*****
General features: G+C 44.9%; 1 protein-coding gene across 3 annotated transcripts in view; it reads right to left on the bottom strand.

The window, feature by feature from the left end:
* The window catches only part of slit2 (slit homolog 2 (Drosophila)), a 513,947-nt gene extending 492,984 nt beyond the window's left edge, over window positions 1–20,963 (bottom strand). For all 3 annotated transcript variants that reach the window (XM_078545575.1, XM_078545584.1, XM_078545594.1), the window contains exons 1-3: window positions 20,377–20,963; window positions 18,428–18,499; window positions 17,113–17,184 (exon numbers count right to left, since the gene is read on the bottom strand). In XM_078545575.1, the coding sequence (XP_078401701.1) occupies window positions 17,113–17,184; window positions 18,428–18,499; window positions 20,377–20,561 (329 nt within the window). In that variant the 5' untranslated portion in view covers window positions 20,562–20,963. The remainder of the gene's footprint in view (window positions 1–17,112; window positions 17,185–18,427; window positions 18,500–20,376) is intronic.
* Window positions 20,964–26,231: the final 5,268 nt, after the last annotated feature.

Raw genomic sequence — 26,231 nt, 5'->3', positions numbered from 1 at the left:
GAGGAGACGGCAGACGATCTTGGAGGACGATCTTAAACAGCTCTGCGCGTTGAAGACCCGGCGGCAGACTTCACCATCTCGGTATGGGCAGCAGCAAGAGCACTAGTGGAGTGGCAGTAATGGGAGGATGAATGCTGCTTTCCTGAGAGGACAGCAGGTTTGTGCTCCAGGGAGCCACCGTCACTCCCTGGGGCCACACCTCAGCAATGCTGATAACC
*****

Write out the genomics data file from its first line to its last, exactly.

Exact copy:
General features: G+C 44.9%; 1 protein-coding gene across 3 annotated transcripts in view; it reads right to left on the bottom strand.

The window, feature by feature from the left end:
* The window catches only part of slit2 (slit homolog 2 (Drosophila)), a 513,947-nt gene extending 492,984 nt beyond the window's left edge, over window positions 1–20,963 (bottom strand). For all 3 annotated transcript variants that reach the window (XM_078545575.1, XM_078545584.1, XM_078545594.1), the window contains exons 1-3: window positions 20,377–20,963; window positions 18,428–18,499; window positions 17,113–17,184 (exon numbers count right to left, since the gene is read on the bottom strand). In XM_078545575.1, the coding sequence (XP_078401701.1) occupies window positions 17,113–17,184; window positions 18,428–18,499; window positions 20,377–20,561 (329 nt within the window). In that variant the 5' untranslated portion in view covers window positions 20,562–20,963. The remainder of the gene's footprint in view (window positions 1–17,112; window positions 17,185–18,427; window positions 18,500–20,376) is intronic.
* Window positions 20,964–26,231: the final 5,268 nt, after the last annotated feature.

Raw genomic sequence — 26,231 nt, 5'->3', positions numbered from 1 at the left:
GAGGAGACGGCAGACGATCTTGGAGGACGATCTTAAACAGCTCTGCGCGTTGAAGACCCGGCGGCAGACTTCACCATCTCGGTATGGGCAGCAGCAAGAGCACTAGTGGAGTGGCAGTAATGGGAGGATGAATGCTGCTTTCCTGAGAGGACAGCAGGTTTGTGCTCCAGGGAGCCACCGTCACTCCCTGGGGCCACACCTCAGCAATGCTGATAACC